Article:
How Haiti helped build Philadelphia

Jean-Jacques Dessalines

The wealth produced by enslaved Africans in Haiti, Guadeloupe and Martinique made French capitalists rich. Even before the 1789 bourgeois revolution, France had 3,000 miles of canals and the beginnings of industry.

Haiti also helped build Philadelphia.

The richest man in the United States from before 1810 to his death in 1831 was the Philadelphia shipowner and banker Stephen Girard. He made his wealth off the slave trade and by ripping off Asian countries while exploiting sailors mercilessly.

Girard was the biggest shareholder in the Bank of the United States. After that bank’s charter expired, the miser launched the Girard Bank on May 12, 1812, with a capital of $1.2 million. The year before, the entire U.S. federal budget had been just $8 million. (Allen Schick, “The Federal Budget: Politics, Policy, Process”)

Key to Girard’s rapid accumulation of loot was sending out two ships that were supposed to rescue slavemasters in Haiti. These tyrants had been defeated by the only successful slave revolution in history.

Instead of saving their worthless lives by getting on Girard’s ships, these slavers were so greedy that they sent their gold plate and other valuables instead. Black Panther Party leader Dr. Huey P. Newton would have called them “avaricious.”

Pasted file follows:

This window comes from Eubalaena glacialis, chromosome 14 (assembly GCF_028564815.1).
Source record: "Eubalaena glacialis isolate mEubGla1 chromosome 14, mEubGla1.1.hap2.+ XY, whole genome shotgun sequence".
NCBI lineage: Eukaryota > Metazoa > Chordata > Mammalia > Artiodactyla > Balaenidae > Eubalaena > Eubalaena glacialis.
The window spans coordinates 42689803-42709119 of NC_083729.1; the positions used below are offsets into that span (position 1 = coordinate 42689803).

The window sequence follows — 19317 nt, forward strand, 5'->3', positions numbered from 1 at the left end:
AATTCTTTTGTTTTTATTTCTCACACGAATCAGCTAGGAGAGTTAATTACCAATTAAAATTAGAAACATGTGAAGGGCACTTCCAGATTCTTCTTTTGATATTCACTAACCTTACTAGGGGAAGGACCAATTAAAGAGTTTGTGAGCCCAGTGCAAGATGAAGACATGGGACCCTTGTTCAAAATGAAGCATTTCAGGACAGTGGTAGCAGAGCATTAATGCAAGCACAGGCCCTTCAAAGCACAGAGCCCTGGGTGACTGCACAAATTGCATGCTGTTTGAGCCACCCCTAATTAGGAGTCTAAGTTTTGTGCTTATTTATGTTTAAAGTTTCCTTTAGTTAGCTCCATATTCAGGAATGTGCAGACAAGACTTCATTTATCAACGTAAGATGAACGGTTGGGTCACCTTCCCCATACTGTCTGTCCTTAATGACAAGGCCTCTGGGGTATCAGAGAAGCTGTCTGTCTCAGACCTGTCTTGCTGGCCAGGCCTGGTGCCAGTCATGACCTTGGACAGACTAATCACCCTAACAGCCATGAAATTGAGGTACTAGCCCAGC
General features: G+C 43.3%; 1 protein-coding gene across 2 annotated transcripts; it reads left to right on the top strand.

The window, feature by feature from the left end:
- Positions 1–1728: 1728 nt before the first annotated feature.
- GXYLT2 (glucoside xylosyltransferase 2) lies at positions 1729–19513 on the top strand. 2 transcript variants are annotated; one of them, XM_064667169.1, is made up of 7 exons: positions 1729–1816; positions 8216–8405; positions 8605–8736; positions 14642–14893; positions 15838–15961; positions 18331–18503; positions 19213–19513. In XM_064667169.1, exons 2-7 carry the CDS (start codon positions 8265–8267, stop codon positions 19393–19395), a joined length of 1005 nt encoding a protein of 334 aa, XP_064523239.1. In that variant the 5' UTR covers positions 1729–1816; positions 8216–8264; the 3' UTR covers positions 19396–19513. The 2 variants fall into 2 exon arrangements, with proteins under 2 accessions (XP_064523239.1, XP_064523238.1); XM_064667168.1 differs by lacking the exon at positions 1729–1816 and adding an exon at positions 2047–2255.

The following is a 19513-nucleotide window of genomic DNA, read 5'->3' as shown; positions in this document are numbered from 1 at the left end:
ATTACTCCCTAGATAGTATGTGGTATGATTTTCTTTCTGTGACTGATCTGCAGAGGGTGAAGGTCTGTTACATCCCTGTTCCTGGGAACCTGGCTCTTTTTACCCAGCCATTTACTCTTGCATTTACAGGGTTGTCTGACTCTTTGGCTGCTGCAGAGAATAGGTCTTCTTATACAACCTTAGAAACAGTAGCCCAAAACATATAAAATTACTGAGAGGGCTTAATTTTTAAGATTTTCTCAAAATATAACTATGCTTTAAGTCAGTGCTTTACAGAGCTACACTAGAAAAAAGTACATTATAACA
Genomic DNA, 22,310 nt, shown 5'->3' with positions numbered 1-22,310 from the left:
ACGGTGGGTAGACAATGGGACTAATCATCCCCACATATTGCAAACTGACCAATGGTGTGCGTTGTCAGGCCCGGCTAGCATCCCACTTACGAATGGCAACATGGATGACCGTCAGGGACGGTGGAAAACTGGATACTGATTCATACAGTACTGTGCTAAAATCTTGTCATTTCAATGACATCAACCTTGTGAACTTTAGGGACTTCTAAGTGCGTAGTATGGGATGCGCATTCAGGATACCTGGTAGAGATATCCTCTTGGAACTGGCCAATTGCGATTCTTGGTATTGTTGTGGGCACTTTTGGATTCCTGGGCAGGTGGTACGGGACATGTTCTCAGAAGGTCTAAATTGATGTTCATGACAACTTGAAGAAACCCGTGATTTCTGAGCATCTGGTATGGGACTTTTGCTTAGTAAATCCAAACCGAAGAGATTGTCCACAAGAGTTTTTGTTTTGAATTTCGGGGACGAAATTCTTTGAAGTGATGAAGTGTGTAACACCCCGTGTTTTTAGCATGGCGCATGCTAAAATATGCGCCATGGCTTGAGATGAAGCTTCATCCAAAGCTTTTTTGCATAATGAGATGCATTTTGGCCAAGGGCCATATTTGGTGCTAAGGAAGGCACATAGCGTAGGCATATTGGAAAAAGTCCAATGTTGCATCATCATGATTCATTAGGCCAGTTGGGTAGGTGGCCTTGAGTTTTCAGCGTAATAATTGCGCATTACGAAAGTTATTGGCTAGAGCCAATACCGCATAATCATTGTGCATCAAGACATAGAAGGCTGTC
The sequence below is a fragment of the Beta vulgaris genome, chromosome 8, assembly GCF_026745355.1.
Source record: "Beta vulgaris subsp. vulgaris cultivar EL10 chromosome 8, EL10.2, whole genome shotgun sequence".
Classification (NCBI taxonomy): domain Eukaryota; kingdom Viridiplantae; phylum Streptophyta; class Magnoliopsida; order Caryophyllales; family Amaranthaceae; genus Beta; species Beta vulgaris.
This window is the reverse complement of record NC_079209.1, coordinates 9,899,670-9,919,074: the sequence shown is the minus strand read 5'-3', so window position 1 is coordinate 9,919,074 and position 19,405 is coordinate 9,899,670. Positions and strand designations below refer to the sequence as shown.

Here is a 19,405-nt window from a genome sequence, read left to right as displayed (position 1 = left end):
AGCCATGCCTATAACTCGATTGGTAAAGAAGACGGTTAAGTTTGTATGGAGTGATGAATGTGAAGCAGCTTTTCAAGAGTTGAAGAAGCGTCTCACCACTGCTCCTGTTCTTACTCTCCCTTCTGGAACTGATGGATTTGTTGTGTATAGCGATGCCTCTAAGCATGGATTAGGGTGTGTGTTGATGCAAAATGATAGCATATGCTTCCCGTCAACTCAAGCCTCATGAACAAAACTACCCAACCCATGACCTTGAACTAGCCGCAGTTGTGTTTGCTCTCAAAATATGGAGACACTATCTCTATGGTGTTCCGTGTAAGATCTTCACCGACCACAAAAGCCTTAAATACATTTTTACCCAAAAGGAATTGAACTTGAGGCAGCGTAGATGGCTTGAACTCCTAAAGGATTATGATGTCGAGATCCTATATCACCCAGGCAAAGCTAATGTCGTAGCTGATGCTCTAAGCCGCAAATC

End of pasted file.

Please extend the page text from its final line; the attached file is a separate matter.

Their delay in getting out of Haiti allowed the liberator Jean-Jacques Dessalines and the Haitian people to administer justice to these monsters. They never got to enjoy their luxuries or torture Africans again.

Girard used the estimated $50,000 worth of valuables — equivalent to many millions today — to build ships that made big profits off Chinese tea and silks. He became one of the biggest Philadelphia landlords and subscribed $200,000 toward one of the first Pennsylvania railroads, the Danville and Pottsville.

Karl Marx would have described Stephen Girard’s continual reinvestment of profits as “the process of capitalist ­accumulation.”

Historian Joel A. Rogers claims that Girard actually stole much more money from Haiti. Rogers describes how Girard took $6 million from Haitian leader Toussaint Louverture, which Girard refused to return after Napoleon treacherously imprisoned Louverture.

Girard also invested the wealth stolen from enslaved Africans in Pennsylvania canals and coal mining lands. By 1942, almost 120 million tons of anthracite coal had been mined from Girard’s thousands of acres. (James J. Raciti, “Girard: America’s Colonial Olympian”)

Irish miners dug this coal, and 21 Irish miners — the “Molly Maguires” — were framed and executed for organizing a union. (Now Pennsylvania’s capitalist masters have jailed the MOVE 9 political prisoners for 38 years and are denying the innocent Mumia Abu-Jamal necessary medical care after trying to execute him.)

By 1983, when it was gobbled up by the Mellon Bank — named after the billionaire family that controlled Alcoa, Gulf Oil and the city of Pittsburgh — the Girard Bank had 145 branches. (NY Times, Aug. 3, 1982) By 2016, its successor octopus, Bank of New York Mellon, had assets under management of $1.72 trillion.

Whites-only charity

Like other rich scoundrels, Girard was hailed as a great philanthropist after he died in 1831. The skinflint’s will endowed an orphanage — Girard College.